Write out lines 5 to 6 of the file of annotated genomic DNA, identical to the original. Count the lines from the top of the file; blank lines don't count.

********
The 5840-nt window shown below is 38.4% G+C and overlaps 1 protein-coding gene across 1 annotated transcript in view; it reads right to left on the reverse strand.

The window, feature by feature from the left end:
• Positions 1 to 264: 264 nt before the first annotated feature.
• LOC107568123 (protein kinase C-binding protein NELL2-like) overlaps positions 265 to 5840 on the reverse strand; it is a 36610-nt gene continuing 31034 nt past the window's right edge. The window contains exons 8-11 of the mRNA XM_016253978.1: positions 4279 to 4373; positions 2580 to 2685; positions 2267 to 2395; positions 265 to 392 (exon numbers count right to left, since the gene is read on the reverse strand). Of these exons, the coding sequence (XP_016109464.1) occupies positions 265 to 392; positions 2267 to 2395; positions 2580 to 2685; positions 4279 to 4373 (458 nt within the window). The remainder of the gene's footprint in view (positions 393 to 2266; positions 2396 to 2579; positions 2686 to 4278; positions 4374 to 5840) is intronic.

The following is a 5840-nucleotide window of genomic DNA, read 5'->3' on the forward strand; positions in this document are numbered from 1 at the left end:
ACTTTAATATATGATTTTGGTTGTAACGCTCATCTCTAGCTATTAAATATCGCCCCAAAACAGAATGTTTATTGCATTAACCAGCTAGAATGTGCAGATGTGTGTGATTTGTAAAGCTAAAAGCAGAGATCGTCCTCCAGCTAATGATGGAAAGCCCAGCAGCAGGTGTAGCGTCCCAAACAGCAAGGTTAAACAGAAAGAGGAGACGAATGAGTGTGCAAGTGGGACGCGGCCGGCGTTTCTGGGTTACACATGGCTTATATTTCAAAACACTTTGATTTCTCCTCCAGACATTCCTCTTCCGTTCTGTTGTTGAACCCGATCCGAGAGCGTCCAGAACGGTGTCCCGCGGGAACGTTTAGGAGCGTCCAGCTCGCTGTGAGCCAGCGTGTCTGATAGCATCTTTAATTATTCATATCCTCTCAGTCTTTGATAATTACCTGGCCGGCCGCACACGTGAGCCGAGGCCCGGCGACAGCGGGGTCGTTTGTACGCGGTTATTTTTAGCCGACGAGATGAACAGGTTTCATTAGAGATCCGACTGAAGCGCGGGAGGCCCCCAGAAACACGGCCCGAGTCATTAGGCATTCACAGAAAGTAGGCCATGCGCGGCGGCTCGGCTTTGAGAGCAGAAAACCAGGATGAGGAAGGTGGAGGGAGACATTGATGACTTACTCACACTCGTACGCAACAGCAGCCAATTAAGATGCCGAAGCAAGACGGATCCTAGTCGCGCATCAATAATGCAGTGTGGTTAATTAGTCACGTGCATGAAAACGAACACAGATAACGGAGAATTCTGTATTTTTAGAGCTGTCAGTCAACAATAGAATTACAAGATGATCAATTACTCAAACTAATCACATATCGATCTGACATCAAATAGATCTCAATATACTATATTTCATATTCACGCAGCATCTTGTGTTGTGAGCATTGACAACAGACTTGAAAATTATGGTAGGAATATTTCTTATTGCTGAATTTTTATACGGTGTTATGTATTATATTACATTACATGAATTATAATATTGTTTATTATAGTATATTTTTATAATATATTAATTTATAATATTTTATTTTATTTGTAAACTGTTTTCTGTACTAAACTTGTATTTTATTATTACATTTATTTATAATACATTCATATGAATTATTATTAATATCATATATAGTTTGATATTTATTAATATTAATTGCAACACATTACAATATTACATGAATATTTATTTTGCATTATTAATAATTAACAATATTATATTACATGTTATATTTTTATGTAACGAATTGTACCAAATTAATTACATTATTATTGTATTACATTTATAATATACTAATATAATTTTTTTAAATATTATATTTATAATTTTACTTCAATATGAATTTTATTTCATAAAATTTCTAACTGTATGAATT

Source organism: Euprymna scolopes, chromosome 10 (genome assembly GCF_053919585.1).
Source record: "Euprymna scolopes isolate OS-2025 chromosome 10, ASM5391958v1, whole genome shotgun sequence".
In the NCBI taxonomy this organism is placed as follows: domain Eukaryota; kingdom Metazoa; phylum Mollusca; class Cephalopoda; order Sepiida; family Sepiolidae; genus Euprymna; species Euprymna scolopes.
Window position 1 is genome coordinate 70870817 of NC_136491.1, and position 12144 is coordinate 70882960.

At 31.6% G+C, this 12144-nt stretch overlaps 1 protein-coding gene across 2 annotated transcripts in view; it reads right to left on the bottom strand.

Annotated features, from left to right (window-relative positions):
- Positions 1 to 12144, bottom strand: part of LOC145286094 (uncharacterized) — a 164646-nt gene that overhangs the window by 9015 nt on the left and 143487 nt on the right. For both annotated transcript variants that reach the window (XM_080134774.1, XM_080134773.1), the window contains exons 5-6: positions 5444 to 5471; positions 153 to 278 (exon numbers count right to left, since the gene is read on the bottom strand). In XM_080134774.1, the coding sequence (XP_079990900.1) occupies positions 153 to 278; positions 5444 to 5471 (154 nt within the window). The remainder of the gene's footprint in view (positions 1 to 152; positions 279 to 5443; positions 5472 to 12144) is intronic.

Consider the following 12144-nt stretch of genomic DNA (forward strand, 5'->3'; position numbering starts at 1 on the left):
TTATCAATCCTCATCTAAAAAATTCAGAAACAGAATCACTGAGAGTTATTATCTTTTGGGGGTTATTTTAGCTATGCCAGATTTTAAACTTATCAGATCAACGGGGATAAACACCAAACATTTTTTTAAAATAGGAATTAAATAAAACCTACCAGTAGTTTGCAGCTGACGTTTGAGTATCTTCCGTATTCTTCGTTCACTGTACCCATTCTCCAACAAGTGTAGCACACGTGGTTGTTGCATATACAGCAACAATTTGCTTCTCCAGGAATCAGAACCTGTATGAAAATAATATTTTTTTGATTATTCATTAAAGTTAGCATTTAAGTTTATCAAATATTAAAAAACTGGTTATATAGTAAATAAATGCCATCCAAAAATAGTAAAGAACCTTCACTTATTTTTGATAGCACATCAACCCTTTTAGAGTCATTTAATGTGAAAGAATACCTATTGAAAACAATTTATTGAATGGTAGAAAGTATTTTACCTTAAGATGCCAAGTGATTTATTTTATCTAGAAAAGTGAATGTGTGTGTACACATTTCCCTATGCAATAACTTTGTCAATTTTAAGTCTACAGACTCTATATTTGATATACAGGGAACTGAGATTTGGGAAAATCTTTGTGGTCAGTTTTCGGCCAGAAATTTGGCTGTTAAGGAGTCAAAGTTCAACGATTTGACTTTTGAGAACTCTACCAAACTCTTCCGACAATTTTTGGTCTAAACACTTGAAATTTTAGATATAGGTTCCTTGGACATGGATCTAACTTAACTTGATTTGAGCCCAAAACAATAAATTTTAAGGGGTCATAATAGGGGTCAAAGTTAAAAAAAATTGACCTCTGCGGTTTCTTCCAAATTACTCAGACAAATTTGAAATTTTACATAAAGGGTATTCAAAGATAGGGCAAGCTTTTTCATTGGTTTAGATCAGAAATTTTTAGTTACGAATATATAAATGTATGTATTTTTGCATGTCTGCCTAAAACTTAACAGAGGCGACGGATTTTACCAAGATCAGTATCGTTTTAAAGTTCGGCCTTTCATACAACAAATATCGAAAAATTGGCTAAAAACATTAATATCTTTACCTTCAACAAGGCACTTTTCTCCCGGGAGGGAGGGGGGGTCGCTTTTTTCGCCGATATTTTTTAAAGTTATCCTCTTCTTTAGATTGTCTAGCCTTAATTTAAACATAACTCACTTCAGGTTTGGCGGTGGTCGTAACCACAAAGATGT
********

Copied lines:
The following is a 5840-nucleotide window of genomic DNA, read 5'->3' on the forward strand; positions in this document are numbered from 1 at the left end:
ACTTTAATATATGATTTTGGTTGTAACGCTCATCTCTAGCTATTAAATATCGCCCCAAAACAGAATGTTTATTGCATTAACCAGCTAGAATGTGCAGATGTGTGTGATTTGTAAAGCTAAAAGCAGAGATCGTCCTCCAGCTAATGATGGAAAGCCCAGCAGCAGGTGTAGCGTCCCAAACAGCAAGGTTAAACAGAAAGAGGAGACGAATGAGTGTGCAAGTGGGACGCGGCCGGCGTTTCTGGGTTACACATGGCTTATATTTCAAAACACTTTGATTTCTCCTCCAGACATTCCTCTTCCGTTCTGTTGTTGAACCCGATCCGAGAGCGTCCAGAACGGTGTCCCGCGGGAACGTTTAGGAGCGTCCAGCTCGCTGTGAGCCAGCGTGTCTGATAGCATCTTTAATTATTCATATCCTCTCAGTCTTTGATAATTACCTGGCCGGCCGCACACGTGAGCCGAGGCCCGGCGACAGCGGGGTCGTTTGTACGCGGTTATTTTTAGCCGACGAGATGAACAGGTTTCATTAGAGATCCGACTGAAGCGCGGGAGGCCCCCAGAAACACGGCCCGAGTCATTAGGCATTCACAGAAAGTAGGCCATGCGCGGCGGCTCGGCTTTGAGAGCAGAAAACCAGGATGAGGAAGGTGGAGGGAGACATTGATGACTTACTCACACTCGTACGCAACAGCAGCCAATTAAGATGCCGAAGCAAGACGGATCCTAGTCGCGCATCAATAATGCAGTGTGGTTAATTAGTCACGTGCATGAAAACGAACACAGATAACGGAGAATTCTGTATTTTTAGAGCTGTCAGTCAACAATAGAATTACAAGATGATCAATTACTCAAACTAATCACATATCGATCTGACATCAAATAGATCTCAATATACTATATTTCATATTCACGCAGCATCTTGTGTTGTGAGCATTGACAACAGACTTGAAAATTATGGTAGGAATATTTCTTATTGCTGAATTTTTATACGGTGTTATGTATTATATTACATTACATGAATTATAATATTGTTTATTATAGTATATTTTTATAATATATTAATTTATAATATTTTATTTTATTTGTAAACTGTTTTCTGTACTAAACTTGTATTTTATTATTACATTTATTTATAATACATTCATATGAATTATTATTAATATCATATATAGTTTGATATTTATTAATATTAATTGCAACACATTACAATATTACATGAATATTTATTTTGCATTATTAATAATTAACAATATTATATTACATGTTATATTTTTATGTAACGAATTGTACCAAATTAATTACATTATTATTGTATTACATTTATAATATACTAATATAATTTTTTTAAATATTATATTTATAATTTTACTTCAATATGAATTTTATTTCATAAAATTTCTAACTGTATGAATT